Readline read_history and write_history addition

Judah Jacobson judah.jacobson at
Mon Feb 4 16:49:18 EST 2008

On Mon, Feb 4, 2008 at 6:06 AM, Yitzchak Gale <gale at> wrote:
> Simon Marlow wrote:
>  > However, I do agree that exceptions should generally be used for
>  > exceptional conditions, rather than for general control-flow.  This is an
>  > example of a *good* reason to avoid an exception: because to use an
>  > exception for a non-exceptional condition is poor style.
>  That is also my opinion. Some people have disagreed.
>  So this should be the focus of the decision then.

I also agree that exceptions should only be used for exceptional
conditions; but I do think that this is one of those situations.  I'll
try to explain why below.  (Thanks, Yitzchak, for forking off the
thread about fixing limitations of MonadIO.)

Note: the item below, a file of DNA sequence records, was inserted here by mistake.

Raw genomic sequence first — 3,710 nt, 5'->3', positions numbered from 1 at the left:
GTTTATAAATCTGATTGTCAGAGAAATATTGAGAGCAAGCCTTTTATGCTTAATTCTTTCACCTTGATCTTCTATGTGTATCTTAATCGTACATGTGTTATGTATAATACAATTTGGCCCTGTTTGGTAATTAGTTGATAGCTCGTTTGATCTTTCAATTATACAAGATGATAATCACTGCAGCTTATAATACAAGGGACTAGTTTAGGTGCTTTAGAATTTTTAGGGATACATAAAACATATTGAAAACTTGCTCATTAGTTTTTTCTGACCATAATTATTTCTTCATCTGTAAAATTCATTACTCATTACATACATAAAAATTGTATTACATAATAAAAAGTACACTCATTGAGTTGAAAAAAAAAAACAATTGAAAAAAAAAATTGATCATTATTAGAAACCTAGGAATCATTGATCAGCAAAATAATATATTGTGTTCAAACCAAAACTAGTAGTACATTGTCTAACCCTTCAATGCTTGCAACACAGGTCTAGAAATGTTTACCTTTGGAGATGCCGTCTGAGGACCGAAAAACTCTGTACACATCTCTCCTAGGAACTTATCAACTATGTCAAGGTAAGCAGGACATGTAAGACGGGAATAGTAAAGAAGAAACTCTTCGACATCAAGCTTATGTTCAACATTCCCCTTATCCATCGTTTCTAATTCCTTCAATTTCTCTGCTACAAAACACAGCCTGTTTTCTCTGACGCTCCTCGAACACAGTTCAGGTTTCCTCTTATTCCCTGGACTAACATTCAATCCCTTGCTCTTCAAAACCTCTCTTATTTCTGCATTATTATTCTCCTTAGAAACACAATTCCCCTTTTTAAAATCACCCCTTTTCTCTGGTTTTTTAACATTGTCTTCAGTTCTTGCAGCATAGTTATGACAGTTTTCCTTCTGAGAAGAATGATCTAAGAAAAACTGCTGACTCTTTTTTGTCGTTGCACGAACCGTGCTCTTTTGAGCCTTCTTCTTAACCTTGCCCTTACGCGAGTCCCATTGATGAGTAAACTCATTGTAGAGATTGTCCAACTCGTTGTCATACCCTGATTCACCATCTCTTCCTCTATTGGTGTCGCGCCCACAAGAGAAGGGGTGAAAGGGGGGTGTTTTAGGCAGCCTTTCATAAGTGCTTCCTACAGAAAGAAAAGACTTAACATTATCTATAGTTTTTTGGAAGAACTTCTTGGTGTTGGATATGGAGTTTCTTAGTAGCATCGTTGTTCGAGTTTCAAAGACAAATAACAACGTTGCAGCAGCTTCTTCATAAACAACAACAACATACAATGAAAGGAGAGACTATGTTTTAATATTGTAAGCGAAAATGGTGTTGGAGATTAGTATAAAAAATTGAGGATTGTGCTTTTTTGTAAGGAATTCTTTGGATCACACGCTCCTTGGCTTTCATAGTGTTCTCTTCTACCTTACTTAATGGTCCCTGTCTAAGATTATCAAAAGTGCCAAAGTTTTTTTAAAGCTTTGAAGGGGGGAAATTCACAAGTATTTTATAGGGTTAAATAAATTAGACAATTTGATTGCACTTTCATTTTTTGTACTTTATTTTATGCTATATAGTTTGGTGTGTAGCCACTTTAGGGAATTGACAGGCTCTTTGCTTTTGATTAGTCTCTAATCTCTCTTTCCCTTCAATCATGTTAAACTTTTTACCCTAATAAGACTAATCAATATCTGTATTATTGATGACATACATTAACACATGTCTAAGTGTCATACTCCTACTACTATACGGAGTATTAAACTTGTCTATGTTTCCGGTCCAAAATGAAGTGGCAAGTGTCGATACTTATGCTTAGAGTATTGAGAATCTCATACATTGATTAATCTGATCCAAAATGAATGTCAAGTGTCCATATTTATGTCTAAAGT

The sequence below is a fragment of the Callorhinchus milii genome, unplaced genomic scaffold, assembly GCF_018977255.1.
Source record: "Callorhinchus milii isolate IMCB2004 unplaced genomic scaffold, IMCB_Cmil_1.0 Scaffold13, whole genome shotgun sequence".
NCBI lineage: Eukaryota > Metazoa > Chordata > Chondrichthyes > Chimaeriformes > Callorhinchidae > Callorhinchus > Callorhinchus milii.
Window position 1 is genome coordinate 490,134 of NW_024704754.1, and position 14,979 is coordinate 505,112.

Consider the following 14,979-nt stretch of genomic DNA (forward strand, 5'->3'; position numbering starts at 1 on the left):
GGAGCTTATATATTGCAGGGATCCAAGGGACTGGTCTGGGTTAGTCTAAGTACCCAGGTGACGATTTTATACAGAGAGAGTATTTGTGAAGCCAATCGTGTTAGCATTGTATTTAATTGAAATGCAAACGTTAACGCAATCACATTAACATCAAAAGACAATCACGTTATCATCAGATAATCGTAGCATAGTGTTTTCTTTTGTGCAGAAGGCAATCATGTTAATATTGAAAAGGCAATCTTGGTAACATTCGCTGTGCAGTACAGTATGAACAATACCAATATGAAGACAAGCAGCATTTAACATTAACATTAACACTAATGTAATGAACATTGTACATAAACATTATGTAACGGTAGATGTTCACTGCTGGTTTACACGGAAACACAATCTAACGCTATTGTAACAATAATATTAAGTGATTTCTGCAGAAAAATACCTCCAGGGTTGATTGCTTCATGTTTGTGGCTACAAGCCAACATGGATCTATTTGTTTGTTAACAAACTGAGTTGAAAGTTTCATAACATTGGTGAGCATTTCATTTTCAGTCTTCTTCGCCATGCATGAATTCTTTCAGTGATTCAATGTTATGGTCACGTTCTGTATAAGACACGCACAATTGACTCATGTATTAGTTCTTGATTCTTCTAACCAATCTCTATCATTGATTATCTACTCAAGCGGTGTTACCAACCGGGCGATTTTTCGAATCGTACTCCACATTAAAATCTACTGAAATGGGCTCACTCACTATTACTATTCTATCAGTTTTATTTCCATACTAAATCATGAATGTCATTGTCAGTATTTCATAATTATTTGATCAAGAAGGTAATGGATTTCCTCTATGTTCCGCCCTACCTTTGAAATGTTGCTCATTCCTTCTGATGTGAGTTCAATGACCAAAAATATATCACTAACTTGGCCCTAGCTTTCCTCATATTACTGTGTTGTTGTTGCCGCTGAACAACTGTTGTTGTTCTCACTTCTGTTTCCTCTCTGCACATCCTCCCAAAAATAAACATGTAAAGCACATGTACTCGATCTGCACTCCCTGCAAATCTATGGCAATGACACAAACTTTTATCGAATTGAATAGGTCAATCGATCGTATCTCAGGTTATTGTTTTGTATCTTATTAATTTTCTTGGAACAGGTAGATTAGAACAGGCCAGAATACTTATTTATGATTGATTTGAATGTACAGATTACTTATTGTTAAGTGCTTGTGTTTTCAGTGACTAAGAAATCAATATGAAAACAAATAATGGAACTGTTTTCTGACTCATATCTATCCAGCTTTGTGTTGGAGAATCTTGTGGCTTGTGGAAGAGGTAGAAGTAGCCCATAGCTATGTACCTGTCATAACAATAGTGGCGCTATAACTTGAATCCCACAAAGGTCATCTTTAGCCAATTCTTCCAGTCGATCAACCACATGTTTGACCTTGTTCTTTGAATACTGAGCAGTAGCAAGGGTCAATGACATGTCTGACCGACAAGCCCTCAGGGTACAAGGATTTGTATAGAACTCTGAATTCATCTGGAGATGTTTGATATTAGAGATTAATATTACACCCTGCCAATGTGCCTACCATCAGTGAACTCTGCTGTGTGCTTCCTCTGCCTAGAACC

I assume that the following conditions are already considered
exceptional (I haven't ever heard anyone complain that they throw an
- readFile : read a nonexistent file
- writeFile : write to a file in a nonexistent directory
- getEnv: retrieve an unset environmental variable
- System.Console.Readline.readInitFile: read a nonexistent .inputrc file

I think of readHistory and writeHistory as analogues to the above
functions.  So calling writeHistory when the directory doesn't exist
should produce an exception.  And if you call readHistory, either
check first that the file exists, or else expect that an exception
will sometimes be thrown (just as is already the case for readFile).
Packages like shellac-readline can wrap the two steps of "only
readHistory if file exists" in a higher-level abstraction; but
System.Console.Readline itself should just be a thin binding to the
readline APIs.

All that being said, this is a relatively minor issue, so if many
people are strongly opposed to throwing an exception even after what
I've said above, I'll accept the consensus decision.  Barring that,
however, I'm in favor of the interface already used by other, similar
functions in the libraries.


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